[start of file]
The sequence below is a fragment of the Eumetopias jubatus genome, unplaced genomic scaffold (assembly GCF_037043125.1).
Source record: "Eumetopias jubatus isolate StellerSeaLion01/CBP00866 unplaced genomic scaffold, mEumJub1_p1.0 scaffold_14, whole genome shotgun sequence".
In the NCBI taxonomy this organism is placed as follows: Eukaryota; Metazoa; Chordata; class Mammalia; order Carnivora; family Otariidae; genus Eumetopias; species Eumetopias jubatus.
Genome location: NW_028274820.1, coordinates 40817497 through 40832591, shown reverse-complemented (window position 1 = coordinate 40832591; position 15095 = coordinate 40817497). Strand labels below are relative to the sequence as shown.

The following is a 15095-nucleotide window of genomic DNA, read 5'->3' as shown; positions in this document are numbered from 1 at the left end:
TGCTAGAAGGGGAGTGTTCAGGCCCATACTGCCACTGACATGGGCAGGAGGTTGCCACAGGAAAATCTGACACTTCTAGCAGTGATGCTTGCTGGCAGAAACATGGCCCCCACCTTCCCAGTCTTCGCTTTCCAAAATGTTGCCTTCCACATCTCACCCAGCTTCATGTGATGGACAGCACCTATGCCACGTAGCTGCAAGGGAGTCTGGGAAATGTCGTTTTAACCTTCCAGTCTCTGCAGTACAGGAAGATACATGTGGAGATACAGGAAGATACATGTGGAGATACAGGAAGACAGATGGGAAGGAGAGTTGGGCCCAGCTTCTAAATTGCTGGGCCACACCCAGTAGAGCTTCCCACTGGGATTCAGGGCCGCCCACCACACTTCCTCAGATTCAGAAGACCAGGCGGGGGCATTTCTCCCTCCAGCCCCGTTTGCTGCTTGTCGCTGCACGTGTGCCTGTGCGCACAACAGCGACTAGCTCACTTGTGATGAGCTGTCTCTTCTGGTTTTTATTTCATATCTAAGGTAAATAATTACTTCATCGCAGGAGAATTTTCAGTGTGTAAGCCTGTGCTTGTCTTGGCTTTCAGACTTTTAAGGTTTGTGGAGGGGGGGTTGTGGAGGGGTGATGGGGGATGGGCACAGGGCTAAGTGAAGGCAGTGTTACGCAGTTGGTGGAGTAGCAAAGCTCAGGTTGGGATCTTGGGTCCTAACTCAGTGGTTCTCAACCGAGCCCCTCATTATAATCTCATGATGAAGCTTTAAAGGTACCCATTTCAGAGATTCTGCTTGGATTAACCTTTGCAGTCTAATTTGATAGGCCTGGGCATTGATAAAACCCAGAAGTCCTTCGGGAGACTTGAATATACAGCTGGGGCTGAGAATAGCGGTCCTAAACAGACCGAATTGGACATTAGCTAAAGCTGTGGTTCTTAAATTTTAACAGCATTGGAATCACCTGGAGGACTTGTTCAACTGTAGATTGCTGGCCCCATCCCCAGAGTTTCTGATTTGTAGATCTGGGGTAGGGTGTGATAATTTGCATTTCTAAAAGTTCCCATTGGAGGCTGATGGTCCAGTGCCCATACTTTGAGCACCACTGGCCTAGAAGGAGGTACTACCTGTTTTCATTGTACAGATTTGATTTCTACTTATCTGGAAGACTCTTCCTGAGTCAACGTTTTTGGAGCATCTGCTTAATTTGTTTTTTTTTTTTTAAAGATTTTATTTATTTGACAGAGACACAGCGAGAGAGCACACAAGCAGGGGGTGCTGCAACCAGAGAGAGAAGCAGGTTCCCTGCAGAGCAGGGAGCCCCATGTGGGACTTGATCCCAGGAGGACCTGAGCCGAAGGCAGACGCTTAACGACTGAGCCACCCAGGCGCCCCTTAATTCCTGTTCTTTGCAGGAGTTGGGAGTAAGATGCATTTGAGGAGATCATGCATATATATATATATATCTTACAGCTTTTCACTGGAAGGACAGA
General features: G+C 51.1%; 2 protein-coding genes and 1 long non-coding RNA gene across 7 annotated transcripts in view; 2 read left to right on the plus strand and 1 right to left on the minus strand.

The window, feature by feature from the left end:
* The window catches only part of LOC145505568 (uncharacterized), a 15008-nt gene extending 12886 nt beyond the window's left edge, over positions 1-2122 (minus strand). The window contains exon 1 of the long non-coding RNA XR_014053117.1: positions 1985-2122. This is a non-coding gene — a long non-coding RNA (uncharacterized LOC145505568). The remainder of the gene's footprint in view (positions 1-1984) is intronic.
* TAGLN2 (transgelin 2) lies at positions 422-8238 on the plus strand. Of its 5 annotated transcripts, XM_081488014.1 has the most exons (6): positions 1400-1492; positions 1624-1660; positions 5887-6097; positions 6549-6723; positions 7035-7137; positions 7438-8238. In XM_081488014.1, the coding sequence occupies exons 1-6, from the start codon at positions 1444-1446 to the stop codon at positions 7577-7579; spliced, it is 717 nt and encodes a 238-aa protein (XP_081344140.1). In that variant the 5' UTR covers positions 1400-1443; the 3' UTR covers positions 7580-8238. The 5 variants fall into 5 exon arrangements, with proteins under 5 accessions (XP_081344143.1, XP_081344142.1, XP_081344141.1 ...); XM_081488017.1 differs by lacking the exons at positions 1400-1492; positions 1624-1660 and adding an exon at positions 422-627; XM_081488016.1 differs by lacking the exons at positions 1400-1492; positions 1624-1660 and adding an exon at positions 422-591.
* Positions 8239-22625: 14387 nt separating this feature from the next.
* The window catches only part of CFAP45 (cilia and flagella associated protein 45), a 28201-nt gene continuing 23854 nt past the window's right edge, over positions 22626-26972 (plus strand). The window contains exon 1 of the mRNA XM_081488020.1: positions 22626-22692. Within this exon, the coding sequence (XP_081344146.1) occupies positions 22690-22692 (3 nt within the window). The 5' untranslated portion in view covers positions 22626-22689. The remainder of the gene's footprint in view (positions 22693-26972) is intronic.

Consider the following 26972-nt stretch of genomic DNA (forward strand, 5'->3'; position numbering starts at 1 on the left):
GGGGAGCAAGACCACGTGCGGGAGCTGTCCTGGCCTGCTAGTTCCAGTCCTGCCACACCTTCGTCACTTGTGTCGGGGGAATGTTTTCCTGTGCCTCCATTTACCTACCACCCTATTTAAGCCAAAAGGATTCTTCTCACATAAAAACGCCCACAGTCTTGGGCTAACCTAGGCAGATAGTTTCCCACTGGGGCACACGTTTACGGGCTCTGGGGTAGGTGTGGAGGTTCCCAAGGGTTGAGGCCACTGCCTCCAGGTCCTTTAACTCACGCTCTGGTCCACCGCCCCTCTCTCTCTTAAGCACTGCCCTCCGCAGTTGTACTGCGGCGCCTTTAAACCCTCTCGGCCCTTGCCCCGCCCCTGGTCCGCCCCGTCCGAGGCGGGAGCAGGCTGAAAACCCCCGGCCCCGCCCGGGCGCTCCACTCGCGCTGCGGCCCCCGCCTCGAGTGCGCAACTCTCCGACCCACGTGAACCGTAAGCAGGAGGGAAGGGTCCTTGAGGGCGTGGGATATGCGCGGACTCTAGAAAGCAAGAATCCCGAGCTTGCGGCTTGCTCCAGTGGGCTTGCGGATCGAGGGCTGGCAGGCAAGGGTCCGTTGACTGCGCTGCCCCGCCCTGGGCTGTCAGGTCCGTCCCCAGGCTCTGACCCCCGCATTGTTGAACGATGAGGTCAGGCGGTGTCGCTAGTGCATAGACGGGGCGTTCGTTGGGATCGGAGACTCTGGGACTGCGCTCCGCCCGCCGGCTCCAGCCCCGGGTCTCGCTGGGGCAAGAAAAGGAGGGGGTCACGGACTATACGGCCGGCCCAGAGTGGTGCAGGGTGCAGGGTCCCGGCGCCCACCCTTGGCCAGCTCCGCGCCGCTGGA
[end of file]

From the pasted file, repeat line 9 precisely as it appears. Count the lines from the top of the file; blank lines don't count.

* The window catches only part of LOC145505568 (uncharacterized), a 15008-nt gene extending 12886 nt beyond the window's left edge, over positions 1-2122 (minus strand). The window contains exon 1 of the long non-coding RNA XR_014053117.1: positions 1985-2122. This is a non-coding gene — a long non-coding RNA (uncharacterized LOC145505568). The remainder of the gene's footprint in view (positions 1-1984) is intronic.